In a particular embodiment, the thickness of the silicon nitride applied in layer 404 over the polysilicon regions 70 a-c may be greater than, less than, or equal to the thickness of the silicon nitride applied in layer 404 over the dielectric material 82. By varying the thickness of silicon nitride over polysilicon regions 70 a-c in comparison to the thickness of silicon nitride over dielectric material 82, the temperature rise in particular regions of semiconductor device 10 may be customized. For example, by increasing the thickness of silicon nitride over the polysilicon regions 70 a-c to 6 nm, the temperature rise in those regions may be roughly 375 C. By decreasing the thickness of silicon nitride over dielectric material 82 to 1 nm, the temperature rise in the silicon regions beneath dielectric material 82 may be roughly 370 C. Other customizations are readily available by determining temperature rise as a function of silicon nitride thickness using curves 502 and 504 in FIG. 5. A customized thickness of silicon nitride in layer 404 may be achieved by masking various regions of semiconductor device 10 and depositing silicon nitride in multiple steps, rather than depositing a uniformly thick layer 404 of silicon nitride.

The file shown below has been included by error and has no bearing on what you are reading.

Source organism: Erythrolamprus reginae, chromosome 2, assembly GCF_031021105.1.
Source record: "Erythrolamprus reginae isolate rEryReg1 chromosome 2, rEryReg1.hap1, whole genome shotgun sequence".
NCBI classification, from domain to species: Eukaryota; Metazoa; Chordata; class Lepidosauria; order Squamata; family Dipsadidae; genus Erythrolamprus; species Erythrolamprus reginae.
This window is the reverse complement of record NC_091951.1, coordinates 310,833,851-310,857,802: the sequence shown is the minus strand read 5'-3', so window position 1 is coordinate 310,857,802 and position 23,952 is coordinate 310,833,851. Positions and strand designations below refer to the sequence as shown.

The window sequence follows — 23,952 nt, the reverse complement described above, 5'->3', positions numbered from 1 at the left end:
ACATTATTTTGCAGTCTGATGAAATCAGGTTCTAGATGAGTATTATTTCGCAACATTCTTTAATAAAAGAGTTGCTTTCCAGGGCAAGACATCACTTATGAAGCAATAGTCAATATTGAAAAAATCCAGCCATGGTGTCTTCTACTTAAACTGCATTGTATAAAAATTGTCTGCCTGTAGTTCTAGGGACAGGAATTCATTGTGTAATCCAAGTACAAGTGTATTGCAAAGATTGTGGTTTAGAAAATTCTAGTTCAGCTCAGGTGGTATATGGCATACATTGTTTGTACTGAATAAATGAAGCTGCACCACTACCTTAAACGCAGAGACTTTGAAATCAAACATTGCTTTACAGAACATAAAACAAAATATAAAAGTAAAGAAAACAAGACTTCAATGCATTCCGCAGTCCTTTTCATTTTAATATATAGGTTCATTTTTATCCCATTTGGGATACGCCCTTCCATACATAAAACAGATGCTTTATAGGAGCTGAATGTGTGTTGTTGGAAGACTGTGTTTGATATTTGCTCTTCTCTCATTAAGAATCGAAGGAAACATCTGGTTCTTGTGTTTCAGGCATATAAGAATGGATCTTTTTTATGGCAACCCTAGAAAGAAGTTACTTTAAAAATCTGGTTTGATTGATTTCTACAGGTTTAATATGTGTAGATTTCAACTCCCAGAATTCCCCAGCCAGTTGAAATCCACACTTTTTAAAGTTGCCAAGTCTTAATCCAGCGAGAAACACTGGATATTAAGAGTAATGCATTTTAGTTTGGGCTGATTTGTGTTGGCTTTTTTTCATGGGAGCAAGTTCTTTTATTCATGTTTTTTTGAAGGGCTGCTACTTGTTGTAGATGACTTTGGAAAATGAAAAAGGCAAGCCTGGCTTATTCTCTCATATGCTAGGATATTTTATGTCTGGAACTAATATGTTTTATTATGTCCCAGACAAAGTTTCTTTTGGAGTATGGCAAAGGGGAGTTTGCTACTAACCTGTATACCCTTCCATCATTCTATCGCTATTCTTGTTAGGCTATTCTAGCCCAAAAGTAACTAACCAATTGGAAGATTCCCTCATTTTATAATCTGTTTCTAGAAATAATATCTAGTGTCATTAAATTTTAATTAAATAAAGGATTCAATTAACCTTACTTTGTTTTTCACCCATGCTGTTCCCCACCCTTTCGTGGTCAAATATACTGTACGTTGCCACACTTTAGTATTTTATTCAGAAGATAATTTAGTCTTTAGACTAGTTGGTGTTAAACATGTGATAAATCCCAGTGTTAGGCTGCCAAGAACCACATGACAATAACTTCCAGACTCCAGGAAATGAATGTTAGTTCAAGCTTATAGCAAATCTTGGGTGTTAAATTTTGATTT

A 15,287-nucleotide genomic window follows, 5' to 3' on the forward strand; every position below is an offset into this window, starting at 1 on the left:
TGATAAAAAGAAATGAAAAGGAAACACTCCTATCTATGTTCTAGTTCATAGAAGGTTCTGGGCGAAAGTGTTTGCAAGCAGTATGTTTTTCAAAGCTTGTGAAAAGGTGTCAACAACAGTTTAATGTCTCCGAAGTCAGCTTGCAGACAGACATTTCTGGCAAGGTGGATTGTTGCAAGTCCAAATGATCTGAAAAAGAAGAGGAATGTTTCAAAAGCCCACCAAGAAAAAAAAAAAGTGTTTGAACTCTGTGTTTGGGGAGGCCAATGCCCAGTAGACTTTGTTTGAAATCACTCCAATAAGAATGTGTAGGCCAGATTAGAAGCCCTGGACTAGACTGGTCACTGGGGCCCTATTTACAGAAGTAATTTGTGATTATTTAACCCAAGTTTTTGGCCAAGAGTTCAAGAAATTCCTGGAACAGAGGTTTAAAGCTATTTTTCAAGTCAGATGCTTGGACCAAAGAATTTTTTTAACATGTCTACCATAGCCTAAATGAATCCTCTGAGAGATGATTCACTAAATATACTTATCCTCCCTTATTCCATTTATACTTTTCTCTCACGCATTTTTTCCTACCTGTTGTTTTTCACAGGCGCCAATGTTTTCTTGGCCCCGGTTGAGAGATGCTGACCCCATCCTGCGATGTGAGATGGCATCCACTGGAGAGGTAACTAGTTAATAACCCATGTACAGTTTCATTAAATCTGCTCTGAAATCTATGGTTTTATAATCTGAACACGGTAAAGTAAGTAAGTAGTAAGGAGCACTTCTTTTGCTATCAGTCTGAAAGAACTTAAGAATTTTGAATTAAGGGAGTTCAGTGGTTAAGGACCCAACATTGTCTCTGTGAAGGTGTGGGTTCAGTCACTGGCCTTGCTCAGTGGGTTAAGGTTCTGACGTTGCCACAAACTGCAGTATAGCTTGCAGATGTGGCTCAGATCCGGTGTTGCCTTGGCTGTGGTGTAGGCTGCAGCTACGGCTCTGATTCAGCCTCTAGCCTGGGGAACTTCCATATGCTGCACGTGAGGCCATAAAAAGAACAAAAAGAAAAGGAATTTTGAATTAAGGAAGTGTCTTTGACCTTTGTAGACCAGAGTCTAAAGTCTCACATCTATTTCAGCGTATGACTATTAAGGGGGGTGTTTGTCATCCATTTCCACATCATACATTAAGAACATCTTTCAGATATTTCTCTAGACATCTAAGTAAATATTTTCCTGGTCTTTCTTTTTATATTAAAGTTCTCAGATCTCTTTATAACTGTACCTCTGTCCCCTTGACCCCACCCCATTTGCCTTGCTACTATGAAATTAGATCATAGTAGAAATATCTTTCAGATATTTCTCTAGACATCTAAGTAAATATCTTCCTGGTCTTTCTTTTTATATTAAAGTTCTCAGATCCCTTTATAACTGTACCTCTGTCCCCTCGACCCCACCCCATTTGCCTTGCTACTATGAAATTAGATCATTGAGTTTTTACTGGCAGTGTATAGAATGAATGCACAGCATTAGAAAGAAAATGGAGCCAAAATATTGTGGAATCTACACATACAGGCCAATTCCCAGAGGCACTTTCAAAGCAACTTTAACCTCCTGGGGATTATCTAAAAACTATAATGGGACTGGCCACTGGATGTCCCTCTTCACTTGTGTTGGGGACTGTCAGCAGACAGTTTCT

FIG. 6 illustrates a graph 600 depicting the temperature rise in silicon or polysilicon as a function of the thickness of silicon dioxide applied as layer 404 when using a 4 nm thickness of silicon nitride applied as layer 402. The x-axis of graph 600 relates to the thickness (nm) of silicon dioxide in layer 404. The y-axis of graph 600 relates to the temperature rise ( C.) of the silicon or polysilicon regions, such as in the active regions beneath the dielectric material 82 and in the polysilicon regions 70 a-c. Graph 600 comprises a curve 602 that relates to the temperature rise of silicon regions beneath dielectric material 82 as a function of silicon dioxide thickness. Graph 600 further comprises a curve 604 that relates to the temperature rise of polysilicon regions 70 a-c as a function of silicon dioxide thickness. As is illustrated in graph 600, the temperature cross-over point for curves 602 and 604 is at a 2 nm thickness for the silicon dioxide. Thus, a 2 nm thickness of silicon dioxide applied as layer 404 when using a 4 nm thickness of silicon nitride applied as layer 402 will result in the same temperature rise at the top of the silicon regions beneath dielectric material 82 as at the top of polysilicon regions 70 a-c. Equalization of these temperatures can reduce local temperature variations due to area coverage differences, dependence on line widths, and possibly wafer warp. In one embodiment, this will allow the use of higher temperatures during the annealing process.